What are some best practices for securing my AWS account and its resources?

AWS offers a number of tools to help secure your account. Many of these measures are not active by default, and you must take direct action to implement them. Here are some best practices to consider to help secure your account and its resources:

Safeguard your passwords and access keys

The two main types of credentials used for accessing your account are passwords and access keys. Both types of credentials can be applied to the root account or to individual IAM users. You should safeguard passwords and access keys as you would any other confidential personal data, and never embed them in publicly accessible code (fi a public Git repository). For added security, frequently rotate or update all security credentials.

If you use GitHub for document or code versioning and sharing, consider using git-secrets, which can scan for AWS credentials and other sensitive information, helping you avoid committing code or documents that contain any sensitive information.

Set up a multi-factor authentication (MFA) device to protect access keys that only have API access and fine-tune which API commands require an MFA token to proceed.

If you suspect that a password or access key pair has been exposed, immediately rotate and delete the exposed credentials, and see My AWS account may be compromised.

Limit root user access to your resources

Root account credentials (the root password or root access keys) grant unlimited access to your account and its resources, so it's a best practice to both secure and minimize root user access to your account.

Consider the following strategies to limit root user access to your account:

Audit IAM users and their policies frequently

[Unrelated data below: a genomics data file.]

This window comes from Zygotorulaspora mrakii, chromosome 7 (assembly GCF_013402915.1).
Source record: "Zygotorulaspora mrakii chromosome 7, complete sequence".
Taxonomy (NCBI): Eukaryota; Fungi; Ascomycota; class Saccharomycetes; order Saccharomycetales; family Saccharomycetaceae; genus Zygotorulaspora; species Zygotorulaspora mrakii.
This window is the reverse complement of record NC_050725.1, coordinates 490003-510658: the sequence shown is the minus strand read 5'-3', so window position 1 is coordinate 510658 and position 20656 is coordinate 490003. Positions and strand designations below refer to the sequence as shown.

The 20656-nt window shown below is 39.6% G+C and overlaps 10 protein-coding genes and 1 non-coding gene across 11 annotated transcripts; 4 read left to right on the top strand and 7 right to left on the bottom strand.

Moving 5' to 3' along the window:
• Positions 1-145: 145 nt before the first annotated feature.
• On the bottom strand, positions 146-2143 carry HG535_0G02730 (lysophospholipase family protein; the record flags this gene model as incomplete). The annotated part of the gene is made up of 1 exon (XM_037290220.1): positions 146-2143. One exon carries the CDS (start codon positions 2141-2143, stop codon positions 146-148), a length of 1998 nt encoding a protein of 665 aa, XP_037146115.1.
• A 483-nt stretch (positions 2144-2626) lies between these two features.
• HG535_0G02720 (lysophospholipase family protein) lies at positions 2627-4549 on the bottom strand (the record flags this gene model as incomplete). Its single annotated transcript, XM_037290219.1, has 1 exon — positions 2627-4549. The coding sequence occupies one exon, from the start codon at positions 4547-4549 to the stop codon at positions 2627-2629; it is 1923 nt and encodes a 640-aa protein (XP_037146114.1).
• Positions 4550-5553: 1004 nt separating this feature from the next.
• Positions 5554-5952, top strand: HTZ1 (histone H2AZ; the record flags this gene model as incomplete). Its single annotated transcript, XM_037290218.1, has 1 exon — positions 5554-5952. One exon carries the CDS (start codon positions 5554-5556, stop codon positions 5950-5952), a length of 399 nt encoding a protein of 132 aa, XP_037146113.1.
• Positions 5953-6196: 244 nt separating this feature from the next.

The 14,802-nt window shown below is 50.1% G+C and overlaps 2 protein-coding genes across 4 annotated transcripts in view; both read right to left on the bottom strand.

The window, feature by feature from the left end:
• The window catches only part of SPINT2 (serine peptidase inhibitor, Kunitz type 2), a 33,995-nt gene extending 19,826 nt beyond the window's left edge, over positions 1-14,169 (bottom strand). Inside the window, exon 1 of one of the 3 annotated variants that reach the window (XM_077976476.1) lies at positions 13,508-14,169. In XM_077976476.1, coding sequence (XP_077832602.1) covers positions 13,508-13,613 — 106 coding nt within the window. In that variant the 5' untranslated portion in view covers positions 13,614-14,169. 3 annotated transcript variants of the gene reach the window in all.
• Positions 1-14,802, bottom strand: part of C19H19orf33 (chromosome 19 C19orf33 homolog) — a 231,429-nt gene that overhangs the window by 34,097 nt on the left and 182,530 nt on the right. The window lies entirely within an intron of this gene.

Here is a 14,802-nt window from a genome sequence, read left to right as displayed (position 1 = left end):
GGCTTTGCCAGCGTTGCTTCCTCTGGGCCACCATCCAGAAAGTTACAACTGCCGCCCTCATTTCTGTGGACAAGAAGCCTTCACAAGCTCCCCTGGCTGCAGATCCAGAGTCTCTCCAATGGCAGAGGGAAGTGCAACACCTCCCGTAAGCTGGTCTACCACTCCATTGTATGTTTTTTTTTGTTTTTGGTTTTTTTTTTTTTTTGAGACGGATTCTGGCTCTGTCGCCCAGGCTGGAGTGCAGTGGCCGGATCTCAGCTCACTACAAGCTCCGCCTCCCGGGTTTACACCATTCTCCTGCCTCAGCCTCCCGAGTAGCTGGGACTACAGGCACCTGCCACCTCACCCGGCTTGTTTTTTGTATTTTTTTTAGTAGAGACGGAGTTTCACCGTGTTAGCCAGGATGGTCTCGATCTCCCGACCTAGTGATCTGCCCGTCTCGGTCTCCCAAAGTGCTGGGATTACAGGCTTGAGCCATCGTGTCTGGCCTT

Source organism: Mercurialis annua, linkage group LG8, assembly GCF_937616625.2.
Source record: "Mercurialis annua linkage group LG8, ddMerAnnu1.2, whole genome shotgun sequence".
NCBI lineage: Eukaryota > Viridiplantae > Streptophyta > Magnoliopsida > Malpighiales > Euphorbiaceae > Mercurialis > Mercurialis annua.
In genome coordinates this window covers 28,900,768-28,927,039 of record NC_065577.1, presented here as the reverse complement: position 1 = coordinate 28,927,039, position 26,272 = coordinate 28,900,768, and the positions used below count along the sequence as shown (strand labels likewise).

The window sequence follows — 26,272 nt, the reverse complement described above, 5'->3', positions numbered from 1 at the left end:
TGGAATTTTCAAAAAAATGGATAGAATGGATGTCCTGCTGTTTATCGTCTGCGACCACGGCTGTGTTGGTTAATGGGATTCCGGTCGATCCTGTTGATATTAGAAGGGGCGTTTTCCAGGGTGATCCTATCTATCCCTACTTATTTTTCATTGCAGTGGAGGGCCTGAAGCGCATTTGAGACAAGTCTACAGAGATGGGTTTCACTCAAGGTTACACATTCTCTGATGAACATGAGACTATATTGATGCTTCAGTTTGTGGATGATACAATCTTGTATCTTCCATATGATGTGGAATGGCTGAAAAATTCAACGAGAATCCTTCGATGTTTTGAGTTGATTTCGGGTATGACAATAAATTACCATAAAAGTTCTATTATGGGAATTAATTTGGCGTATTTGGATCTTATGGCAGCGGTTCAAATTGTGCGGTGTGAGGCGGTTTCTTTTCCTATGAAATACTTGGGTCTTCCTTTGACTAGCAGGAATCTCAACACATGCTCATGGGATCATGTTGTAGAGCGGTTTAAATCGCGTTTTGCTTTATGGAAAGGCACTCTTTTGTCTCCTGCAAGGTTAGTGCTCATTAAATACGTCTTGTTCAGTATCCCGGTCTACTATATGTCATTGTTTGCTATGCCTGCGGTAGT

Consider the following best practices when working with IAM users:

  • Ensure that IAM users are given the most restrictive policies possible, with only enough permissions to allow them to carry out their intended tasks (least privilege).
  • Create different IAM users for each set of tasks.
  • When associating multiple policies with the same IAM user, keep in mind that the least restrictive policy takes precedence.
  • Frequently audit your IAM users and their permissions, and delete any unused IAM users or keys.
  • If your IAM user needs access to the console, you can set up a password to allow console access while limiting the user's permissions.
  • Set up individual MFA devices for each IAM user with access to the console.

You can use the AWS Policy Generator to help you define secure policies. For examples of common business use cases and the policies you might use to address them, see Business Use Cases.

Monitor your account and its resources

You can contact AWS Support with questions you might have about your account's activity. However, for privacy and security reasons, AWS doesn't actively monitor your usage and uses limited tools to investigate issues. It's best to actively monitor your account and its resources to detect any unusual activity or access to your account. Consider one or more of these solutions:

Note: If possible, as a best practice, enable logging for all regions, not just the ones you regularly use.

security, iam, mfa, audit, access, access key, compromise, breach


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Published: 2017-03-14